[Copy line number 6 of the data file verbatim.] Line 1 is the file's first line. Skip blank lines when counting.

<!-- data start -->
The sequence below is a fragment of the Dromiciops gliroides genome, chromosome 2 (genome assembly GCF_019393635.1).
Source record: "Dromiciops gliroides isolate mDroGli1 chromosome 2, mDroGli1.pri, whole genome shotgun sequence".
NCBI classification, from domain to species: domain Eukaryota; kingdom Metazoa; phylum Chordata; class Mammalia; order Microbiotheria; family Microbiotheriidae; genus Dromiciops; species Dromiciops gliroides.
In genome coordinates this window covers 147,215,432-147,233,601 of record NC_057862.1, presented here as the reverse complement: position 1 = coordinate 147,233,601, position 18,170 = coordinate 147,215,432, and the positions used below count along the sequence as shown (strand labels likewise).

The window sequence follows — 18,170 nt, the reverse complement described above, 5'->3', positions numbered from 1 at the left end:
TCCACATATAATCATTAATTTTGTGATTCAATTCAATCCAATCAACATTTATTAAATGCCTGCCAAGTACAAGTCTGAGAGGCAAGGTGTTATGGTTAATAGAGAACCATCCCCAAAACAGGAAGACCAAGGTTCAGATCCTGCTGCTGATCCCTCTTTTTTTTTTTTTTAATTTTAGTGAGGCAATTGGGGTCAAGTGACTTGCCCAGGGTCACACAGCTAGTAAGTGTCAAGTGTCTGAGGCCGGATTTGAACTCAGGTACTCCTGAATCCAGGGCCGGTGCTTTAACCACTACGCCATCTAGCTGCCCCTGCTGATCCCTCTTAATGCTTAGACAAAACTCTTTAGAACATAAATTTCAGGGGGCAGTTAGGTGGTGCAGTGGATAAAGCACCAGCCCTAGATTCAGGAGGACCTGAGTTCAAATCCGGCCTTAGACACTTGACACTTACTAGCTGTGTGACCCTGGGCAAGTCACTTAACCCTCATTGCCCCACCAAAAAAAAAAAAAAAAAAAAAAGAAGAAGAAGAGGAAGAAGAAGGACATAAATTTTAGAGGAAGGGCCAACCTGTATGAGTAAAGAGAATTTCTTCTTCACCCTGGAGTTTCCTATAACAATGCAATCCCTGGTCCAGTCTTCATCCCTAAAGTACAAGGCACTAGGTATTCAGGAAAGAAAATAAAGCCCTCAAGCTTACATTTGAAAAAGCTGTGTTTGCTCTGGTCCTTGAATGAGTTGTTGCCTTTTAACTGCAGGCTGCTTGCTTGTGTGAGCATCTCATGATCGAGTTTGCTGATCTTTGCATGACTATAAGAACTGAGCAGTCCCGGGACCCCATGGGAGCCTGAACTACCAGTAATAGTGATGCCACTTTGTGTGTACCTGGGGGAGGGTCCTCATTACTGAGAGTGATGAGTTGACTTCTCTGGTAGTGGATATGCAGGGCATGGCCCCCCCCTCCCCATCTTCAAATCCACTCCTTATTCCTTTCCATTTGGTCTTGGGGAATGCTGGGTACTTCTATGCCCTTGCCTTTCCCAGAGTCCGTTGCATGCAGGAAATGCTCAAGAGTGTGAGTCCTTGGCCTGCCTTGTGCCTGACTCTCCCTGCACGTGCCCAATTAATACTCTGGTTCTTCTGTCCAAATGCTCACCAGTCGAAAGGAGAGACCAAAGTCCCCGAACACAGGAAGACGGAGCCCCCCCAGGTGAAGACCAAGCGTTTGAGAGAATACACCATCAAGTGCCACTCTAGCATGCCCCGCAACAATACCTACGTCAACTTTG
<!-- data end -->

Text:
TCCACATATAATCATTAATTTTGTGATTCAATTCAATCCAATCAACATTTATTAAATGCCTGCCAAGTACAAGTCTGAGAGGCAAGGTGTTATGGTTAATAGAGAACCATCCCCAAAACAGGAAGACCAAGGTTCAGATCCTGCTGCTGATCCCTCTTTTTTTTTTTTTTAATTTTAGTGAGGCAATTGGGGTCAAGTGACTTGCCCAGGGTCACACAGCTAGTAAGTGTCAAGTGTCTGAGGCCGGATTTGAACTCAGGTACTCCTGAATCCAGGGCCGGTGCTTTAACCACTACGCCATCTAGCTGCCCCTGCTGATCCCTCTTAATGCTTAGACAAAACTCTTTAGAACATAAATTTCAGGGGGCAGTTAGGTGGTGCAGTGGATAAAGCACCAGCCCTAGATTCAGGAGGACCTGAGTTCAAATCCGGCCTTAGACACTTGACACTTACTAGCTGTGTGACCCTGGGCAAGTCACTTAACCCTCATTGCCCCACCAAAAAAAAAAAAAAAAAAAAAAGAAGAAGAAGAGGAAGAAGAAGGACATAAATTTTAGAGGAAGGGCCAACCTGTATGAGTAAAGAGAATTTCTTCTTCACCCTGGAGTTTCCTATAACAATGCAATCCCTGGTCCAGTCTTCATCCCTAAAGTACAAGGCACTAGGTATTCAGGAAAGAAAATAAAGCCCTCAAGCTTACATTTGAAAAAGCTGTGTTTGCTCTGGTCCTTGAATGAGTTGTTGCCTTTTAACTGCAGGCTGCTTGCTTGTGTGAGCATCTCATGATCGAGTTTGCTGATCTTTGCATGACTATAAGAACTGAGCAGTCCCGGGACCCCATGGGAGCCTGAACTACCAGTAATAGTGATGCCACTTTGTGTGTACCTGGGGGAGGGTCCTCATTACTGAGAGTGATGAGTTGACTTCTCTGGTAGTGGATATGCAGGGCATGGCCCCCCCCTCCCCATCTTCAAATCCACTCCTTATTCCTTTCCATTTGGTCTTGGGGAATGCTGGGTACTTCTATGCCCTTGCCTTTCCCAGAGTCCGTTGCATGCAGGAAATGCTCAAGAGTGTGAGTCCTTGGCCTGCCTTGTGCCTGACTCTCCCTGCACGTGCCCAATTAATACTCTGGTTCTTCTGTCCAAATGCTCACCAGTCGAAAGGAGAGACCAAAGTCCCCGAACACAGGAAGACGGAGCCCCCCCAGGTGAAGACCAAGCGTTTGAGAGAATACACCATCAAGTGCCACTCTAGCATGCCCCGCAACAATACCTACGTCAACTTTG